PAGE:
Google is hoping to push its indoor mapping tech to developers, game programmers, museums, and even grocery stores, thanks to Project Tango. Tango is a hardware device that uses cameras, infrared sensors, and specialized software to create detailed, 3-D recreations of the objects and spaces around it.
With Tango, Google wants to create a 3-D, indoor version of Google Maps. Reports say Google will unveil more tools for developers, companies, and organizations to capture indoor locations. This would offer unique capabilities like identifying where you can get a specific brand of cereal in a grocery store via an app, or a guided visual tour through an art gallery.
Related: Touring a museum with Project Tango is an empowering glimpse into the future
Through these new tools, Tango will make a push into virtual reality. For example, video game developers will be able to have characters walk through real life furniture. As Tango doesn’t need external hardware to recreate these indoor spaces, the technology already has a leg up on current virtual reality units such as the Oculus Rift or the HTC Vive.
We’re also expecting to see a phablet-sized smartphone from Lenovo and Google with 3D imaging capabilities that utilizes Project Tango at the Lenovo Tech World conference on June 9. Take a gander at Tango’s possibilities and announcements at these live-streamed events (times in P.T.) listed below.
“Introducing Project Tango Area Learning” on May 18 at 4 p.m.
“What’s New with Project Tango” on May 19 at 3 p.m.
“6 Degrees of Freedom Gaming in Android with Project Tango” on May 20 at 10 a.m.
A VR headset?
2016 has seen an explosion in popularity for virtual reality, thanks to the launch of two virtual reality headsets — the Oculus Rift, and the HTC Vive. With all this talk of VR integrating with Project Tango, and a recently-added “Virtual Reality Mode” in Android N, it seems natural that Google will release its own virtual reality headset.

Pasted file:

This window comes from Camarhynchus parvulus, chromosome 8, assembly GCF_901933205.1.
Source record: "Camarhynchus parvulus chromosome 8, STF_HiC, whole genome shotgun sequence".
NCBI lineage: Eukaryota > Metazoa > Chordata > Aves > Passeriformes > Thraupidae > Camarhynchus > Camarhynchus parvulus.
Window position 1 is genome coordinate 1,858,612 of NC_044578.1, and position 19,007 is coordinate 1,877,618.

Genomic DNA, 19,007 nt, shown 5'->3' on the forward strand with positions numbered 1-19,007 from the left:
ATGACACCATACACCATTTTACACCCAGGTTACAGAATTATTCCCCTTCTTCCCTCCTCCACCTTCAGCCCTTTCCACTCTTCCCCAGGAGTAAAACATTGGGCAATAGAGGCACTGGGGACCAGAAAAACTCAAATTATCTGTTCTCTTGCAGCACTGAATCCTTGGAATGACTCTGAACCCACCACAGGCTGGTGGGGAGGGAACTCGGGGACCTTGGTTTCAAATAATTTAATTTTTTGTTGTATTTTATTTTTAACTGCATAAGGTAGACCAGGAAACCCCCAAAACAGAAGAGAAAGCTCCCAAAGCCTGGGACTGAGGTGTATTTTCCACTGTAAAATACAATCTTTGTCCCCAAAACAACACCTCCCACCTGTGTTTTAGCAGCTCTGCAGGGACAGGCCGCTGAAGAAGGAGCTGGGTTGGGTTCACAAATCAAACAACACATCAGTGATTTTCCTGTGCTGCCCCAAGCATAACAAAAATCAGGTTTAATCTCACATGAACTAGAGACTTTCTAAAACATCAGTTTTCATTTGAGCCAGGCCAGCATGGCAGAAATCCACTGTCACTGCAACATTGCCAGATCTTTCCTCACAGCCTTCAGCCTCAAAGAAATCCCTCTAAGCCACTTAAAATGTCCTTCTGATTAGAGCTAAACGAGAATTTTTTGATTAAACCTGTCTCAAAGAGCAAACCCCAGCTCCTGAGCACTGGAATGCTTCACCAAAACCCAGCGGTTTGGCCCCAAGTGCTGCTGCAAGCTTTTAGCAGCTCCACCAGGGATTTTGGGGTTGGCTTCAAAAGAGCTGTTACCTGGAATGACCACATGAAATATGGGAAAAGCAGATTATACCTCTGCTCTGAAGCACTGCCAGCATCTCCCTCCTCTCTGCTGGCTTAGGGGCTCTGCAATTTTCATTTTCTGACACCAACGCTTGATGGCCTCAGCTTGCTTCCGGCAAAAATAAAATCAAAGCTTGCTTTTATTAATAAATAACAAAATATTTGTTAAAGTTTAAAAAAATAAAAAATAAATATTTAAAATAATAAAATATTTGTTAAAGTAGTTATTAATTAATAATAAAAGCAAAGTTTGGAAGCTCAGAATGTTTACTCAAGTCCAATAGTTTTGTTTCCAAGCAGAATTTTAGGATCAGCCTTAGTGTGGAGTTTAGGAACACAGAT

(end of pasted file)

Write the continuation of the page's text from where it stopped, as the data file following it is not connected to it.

That may happen at I/O. A placeholder in the developer console of the Google Play Store showed the option to tag apps as compatible with something called, “Android VR.” Further reports showed that a hardware device was in the works, and it would be less powerful than the Vive and the Rift, which need computers. It will still be significantly more powerful than Samsung’s popular Gear VR.
Related: Get ready for Android VR: Google may unveil a stand-alone VR headset at I/O 2016
The headset will reportedly run an operating system named Android VR, and will contain chips, sensors, lenses, as well as motion-sensing positional cameras. Google I/O has plenty of VR-specific events, meaning the announcement of a new operating system solely for VR is definitely a possibility.Unfortunately, only two of the seven VR events are being live-streamed (in P.T.), but they’re listed below.
“VR at Google” on May 19 at 9 a.m.
“Enhancing Applications and Websites with Embeddable VR Views” on May 20 at 1 p.m.
The popularity of Amazon’s Echo wasn’t expected. Now, we’re seeing Alexa, Amazon’s voice assistant, cropping up in various devices and services. Google may be stepping into the fray with its own voice assistant for the home, named Google Home.
The device, codenamed “Chirp,” will resemble Google’s OnHub wireless router, and you’ll essentially be able to command it to run tasks like Google searches, set reminders, ask for the weather, and more. It’s akin to what you’ll find in Google Now, and it uses the same phrase to trigger voice commands — “OK Google.”
Reports point to a launch in the fall, but we’ll probably learn more about the device at I/O.